I made cookies!

I started this morning with my attempts at a sun salutation (it’s entirely possible a highly experienced yogi might recognise some elements of it, but most people probably wouldn’t, my skill level is low) and some meditation.

I am taking into account right now that at this time, my usual activities and attitudes may not be helping and I need to be more proactive about my self care. (This may or may not have come from a slap upside the head from herself over the weekend!) And let’s face it – yoga and meditation are no bad practices to have in general. They will help and assist me in general once I get the habit re-formed.

It’s so easy right now to look at the world and think, “OK, I’ve got all this time now, I’ll write that book or train to run a marathon” but sometimes that doesn’t help at all. Sometimes, it’s ok to sit on the couch for a few days, with or without the kids, watch crap TV and eat comfort food. Sometimes it’s ok to look at what would help you feel better and take small steps to doing that. Sometimes it’s ok to just to nothing.

We all cope with anxiety and trauma in different ways. My predominant symptom is tiredness, hence writing this post, but I’ve had a lot of practice with depression and anxiety so at least I’m starting to recognise that now. Some people -this is their first bout with this level of anxiety and it’s scary.

Honestly? There’s so many different ways to deal with this, only you will know what works for you. You can experiment. Try yoga for a few days, see how you get on. Try pilates. Try jumping jacks or skipping rope or walking around the kitchen table. Try step ups on the stairs. Try sitting on the couch and thinking about moving. Trying eating ice cream from the tub and watching someone else moving.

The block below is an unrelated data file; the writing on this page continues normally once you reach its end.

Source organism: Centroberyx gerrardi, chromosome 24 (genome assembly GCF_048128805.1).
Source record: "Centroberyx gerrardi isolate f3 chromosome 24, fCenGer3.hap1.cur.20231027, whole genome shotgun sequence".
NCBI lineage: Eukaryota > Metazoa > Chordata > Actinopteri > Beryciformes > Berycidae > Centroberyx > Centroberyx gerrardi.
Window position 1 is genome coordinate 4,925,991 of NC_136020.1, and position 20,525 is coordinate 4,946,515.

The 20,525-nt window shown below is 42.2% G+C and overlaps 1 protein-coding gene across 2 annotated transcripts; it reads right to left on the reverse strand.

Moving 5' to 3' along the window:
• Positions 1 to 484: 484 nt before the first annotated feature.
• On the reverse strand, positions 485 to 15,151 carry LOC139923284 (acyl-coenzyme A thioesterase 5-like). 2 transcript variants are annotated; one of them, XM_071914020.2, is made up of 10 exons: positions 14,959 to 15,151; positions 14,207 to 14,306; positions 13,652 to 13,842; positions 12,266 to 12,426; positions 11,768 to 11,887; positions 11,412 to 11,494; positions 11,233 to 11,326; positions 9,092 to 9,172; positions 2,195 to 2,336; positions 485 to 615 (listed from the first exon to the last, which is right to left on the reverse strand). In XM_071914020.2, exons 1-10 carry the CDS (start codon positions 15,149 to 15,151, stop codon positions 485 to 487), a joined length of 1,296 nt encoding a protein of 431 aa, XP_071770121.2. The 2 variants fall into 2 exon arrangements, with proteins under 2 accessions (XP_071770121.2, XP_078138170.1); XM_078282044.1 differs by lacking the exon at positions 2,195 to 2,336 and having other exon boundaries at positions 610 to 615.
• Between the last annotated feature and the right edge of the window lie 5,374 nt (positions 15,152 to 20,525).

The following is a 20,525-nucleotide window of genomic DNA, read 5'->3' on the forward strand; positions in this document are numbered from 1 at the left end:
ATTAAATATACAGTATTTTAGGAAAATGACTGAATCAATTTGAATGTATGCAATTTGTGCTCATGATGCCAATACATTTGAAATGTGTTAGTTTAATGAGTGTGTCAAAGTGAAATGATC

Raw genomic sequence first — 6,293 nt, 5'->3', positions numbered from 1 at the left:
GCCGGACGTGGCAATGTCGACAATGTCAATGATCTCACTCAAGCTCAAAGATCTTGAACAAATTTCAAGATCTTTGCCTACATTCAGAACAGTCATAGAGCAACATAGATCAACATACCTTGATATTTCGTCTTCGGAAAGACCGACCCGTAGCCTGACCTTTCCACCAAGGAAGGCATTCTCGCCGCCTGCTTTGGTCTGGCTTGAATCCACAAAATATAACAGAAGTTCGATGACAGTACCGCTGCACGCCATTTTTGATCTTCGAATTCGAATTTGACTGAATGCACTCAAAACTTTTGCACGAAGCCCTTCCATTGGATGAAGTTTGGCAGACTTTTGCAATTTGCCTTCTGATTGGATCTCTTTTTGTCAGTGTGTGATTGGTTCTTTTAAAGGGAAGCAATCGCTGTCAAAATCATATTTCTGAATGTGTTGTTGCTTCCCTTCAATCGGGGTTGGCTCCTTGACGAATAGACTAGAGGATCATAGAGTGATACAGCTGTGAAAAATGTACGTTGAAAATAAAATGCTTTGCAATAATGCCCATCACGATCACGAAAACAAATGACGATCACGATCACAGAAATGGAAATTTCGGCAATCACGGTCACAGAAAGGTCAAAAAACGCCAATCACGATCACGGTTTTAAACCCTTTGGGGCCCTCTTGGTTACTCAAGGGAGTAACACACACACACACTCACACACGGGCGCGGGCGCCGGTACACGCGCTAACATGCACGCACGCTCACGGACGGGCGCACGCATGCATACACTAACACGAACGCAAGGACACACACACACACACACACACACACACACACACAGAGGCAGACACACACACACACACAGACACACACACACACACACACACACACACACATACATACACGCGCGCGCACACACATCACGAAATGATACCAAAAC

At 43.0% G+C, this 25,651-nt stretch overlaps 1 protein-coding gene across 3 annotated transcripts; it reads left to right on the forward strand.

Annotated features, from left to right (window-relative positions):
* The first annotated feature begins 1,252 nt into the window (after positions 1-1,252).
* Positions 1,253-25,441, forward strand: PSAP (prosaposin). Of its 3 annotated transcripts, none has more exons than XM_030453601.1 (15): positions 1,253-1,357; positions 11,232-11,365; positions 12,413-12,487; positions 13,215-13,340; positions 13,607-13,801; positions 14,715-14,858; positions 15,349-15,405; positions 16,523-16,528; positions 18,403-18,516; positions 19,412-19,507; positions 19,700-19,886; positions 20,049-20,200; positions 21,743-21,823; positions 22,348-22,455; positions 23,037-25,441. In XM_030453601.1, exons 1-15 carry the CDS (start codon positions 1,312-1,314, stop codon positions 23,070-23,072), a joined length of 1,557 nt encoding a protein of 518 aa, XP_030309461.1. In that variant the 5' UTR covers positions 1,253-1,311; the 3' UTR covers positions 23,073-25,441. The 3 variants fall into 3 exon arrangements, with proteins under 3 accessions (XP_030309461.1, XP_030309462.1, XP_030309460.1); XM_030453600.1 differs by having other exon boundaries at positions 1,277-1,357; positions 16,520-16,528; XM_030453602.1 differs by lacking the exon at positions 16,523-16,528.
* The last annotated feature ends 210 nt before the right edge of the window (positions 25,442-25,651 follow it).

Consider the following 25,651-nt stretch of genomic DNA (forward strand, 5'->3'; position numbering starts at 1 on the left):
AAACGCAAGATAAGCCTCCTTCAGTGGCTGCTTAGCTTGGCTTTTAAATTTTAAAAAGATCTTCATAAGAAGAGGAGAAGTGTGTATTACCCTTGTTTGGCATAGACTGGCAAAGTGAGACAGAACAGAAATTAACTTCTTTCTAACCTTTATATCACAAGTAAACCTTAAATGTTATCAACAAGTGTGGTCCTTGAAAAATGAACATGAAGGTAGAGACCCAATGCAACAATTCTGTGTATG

For me -coming back into work was important cos a) it’s food industry and well we all need food! and b) for myself, I left the house and overcame that fear. For you, the big step might be something completely different.

And for anyone saying well if I can work from home, I should – yes, sometimes I can work from home, but I’m an engineer my darlins, I need to see shit in person as well sometimes!

What is deity?

On the last session of my recent 5 week course, I challenged people to think about what they mean and understand by the word “deity”. I thought it might be a good idea to formulate my ideas around this topic for myself as well. This is one of those things that’s not a bad idea to do in general on a regular basis – now, I don’t mean once a week or so, but even annually is no bad idea. Our thoughts and understanding change over time. Our relationship with deity changes over time. It’s important to reconsider and reflect, given our new learnings and personal development. And so, here we go…

To me, there is a single divine force in this world, but we as humans can’t comprehend or cope with the whole of that force. So we filter down this force to what we can comprehend and cope with. And this changes over time. If you think about it, the deity or divine a young child can deal with and comprehend is very very different to an elderly person.